Linked by Thom Holwerda on Wed 6th Jan 2010 20:01 UTC
Internet Explorer It would appear that Microsoft will finally take standards compliance in the browser world seriously, after dragging its feet for years. Back in November 2009, the Redmond giant already revealed that Internet Explorer 9 would come with CSS3 and HTML5 support, and now the cup runneth over, as Microsoft has requested to join the W3C's SVG Working Group.
Thread beginning with comment 402873
To read all comments associated with this story, please click here.
no longer the leader
by JoeBuck on Wed 6th Jan 2010 20:12 UTC
JoeBuck
Member since:
2006-01-11

I think Microsoft's position has changed because they can no longer assume that everyone just has to clone whatever they put out. With smartphones, Safari, Chrome, and Firefox, there's no win for Microsoft in being different or having IE-only features; they'll just be seen as bugs. When you are no longer the leader, there's no point in doing anything other than having your people just code to standards.

Netscape was the same way: they didn't care about CSS or HTML standards when everyone ran them, they only started to care when they lost the lead.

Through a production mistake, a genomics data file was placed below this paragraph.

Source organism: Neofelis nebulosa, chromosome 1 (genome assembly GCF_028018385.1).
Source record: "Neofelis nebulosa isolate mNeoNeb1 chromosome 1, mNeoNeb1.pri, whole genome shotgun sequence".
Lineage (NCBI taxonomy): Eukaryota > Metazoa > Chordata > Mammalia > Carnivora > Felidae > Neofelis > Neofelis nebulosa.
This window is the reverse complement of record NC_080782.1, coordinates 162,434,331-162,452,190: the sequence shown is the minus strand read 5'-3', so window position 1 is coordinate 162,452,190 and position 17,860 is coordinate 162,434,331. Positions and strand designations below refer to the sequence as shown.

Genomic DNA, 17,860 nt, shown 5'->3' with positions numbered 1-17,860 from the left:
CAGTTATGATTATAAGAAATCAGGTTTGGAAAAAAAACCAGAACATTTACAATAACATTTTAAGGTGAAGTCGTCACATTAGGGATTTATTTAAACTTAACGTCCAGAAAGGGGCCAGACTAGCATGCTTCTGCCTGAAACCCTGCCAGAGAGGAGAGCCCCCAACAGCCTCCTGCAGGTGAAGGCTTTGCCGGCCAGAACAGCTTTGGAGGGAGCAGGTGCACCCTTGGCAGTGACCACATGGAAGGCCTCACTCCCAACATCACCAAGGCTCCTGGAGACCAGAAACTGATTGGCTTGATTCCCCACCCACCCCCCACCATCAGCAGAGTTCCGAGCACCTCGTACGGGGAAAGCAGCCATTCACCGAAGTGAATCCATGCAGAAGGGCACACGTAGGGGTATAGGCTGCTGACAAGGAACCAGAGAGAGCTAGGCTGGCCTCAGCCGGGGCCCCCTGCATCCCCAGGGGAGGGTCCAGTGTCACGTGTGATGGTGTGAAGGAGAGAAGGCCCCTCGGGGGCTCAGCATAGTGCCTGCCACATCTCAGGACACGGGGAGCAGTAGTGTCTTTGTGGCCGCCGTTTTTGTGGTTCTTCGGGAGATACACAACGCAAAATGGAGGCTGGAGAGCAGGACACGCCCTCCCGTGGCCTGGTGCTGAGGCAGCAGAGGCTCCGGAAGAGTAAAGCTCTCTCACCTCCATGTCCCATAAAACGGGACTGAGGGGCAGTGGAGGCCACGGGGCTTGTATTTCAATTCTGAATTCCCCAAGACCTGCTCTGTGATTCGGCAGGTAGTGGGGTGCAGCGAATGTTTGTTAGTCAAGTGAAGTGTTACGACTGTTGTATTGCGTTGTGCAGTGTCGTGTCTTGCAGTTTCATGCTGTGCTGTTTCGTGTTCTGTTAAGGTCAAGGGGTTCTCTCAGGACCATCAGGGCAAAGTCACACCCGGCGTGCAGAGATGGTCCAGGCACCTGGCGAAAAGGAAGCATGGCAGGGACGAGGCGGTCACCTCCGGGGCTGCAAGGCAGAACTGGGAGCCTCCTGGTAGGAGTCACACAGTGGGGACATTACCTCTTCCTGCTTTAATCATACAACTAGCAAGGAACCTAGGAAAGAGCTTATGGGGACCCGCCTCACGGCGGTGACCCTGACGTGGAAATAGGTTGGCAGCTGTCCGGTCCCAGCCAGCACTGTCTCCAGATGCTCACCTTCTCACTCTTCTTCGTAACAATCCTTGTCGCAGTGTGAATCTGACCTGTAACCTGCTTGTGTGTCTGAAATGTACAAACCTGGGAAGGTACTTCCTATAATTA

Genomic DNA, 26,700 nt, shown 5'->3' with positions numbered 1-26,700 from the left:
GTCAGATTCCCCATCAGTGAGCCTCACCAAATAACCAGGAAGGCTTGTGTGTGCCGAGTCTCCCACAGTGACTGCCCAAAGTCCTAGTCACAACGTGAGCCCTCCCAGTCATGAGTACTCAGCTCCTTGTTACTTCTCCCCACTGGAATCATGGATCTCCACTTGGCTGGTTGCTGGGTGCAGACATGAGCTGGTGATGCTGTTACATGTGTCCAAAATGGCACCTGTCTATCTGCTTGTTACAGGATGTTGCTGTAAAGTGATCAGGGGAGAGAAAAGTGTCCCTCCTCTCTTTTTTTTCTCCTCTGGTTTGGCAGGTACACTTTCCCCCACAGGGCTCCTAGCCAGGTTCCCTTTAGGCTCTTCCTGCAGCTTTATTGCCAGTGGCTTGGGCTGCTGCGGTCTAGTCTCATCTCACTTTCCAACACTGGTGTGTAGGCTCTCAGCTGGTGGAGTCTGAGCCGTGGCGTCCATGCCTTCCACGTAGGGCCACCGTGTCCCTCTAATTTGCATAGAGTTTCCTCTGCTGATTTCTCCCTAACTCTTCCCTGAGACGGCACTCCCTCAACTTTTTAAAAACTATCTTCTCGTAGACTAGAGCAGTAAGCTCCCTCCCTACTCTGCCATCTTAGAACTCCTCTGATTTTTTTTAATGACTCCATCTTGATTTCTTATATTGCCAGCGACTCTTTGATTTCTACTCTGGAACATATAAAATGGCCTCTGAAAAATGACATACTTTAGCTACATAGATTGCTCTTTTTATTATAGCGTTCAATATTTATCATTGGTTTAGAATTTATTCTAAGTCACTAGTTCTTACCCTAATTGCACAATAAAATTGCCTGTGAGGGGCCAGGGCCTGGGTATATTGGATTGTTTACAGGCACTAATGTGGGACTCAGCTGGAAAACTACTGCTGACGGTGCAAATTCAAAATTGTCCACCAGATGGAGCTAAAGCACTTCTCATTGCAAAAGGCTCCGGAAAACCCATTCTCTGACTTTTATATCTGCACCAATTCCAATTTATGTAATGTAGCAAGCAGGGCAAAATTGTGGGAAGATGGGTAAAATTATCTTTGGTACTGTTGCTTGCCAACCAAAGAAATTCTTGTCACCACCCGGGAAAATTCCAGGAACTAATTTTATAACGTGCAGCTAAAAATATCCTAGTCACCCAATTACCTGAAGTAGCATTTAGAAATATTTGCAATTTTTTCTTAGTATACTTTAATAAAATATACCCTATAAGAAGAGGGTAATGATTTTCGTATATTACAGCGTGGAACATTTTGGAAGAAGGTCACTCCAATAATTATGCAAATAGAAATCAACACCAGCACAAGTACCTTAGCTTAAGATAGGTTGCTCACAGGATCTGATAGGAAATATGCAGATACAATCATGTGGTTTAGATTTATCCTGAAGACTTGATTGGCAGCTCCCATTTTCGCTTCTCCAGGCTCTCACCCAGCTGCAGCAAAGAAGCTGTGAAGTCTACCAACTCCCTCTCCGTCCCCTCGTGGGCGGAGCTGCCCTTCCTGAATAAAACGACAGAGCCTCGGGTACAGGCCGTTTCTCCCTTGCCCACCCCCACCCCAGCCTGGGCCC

Reply Score: 10

RE: no longer the leader
by echo.ranger on Wed 6th Jan 2010 21:45 in reply to "no longer the leader"
echo.ranger Member since:
2007-01-17

I think Microsoft's position has changed because they can no longer assume that everyone just has to clone whatever they put out. With smartphones, Safari, Chrome, and Firefox, there's no win for Microsoft in being different or having IE-only features; they'll just be seen as bugs. When you are no longer the leader, there's no point in doing anything other than having your people just code to standards.



EXACTLY! Now that we (finally) have Internet devices that aren't computers in the traditional sense (tablets, smartphones, etc...) making inroads in the consumer sector, standards may actually matter more than proprietary "wow factor" extensions that cause fragmentation.

Now that MS isn't the sole proprietor of all things Internet (from a consumer standpoint), we might be able to see them play nice in the standards game for a change.

Reply Parent Score: 3

RE: no longer the leader
by werpu on Thu 7th Jan 2010 07:11 in reply to "no longer the leader"
werpu Member since:
2006-01-18

I think Microsoft's position has changed because they can no longer assume that everyone just has to clone whatever they put out. With smartphones, Safari, Chrome, and Firefox, there's no win for Microsoft in being different or having IE-only features; they'll just be seen as bugs. When you are no longer the leader, there's no point in doing anything other than having your people just code to standards.

Netscape was the same way: they didn't care about CSS or HTML standards when everyone ran them, they only started to care when they lost the lead.


Actually Netscape did care about standards back then the problem was that the standards were very basic so Netscape and Microsoft added a lot of their own stuff additionally to the standards.
Both Netscape and Microsoft fullfilled the standards in their browser versions to 100%, back then.

Reply Parent Score: 2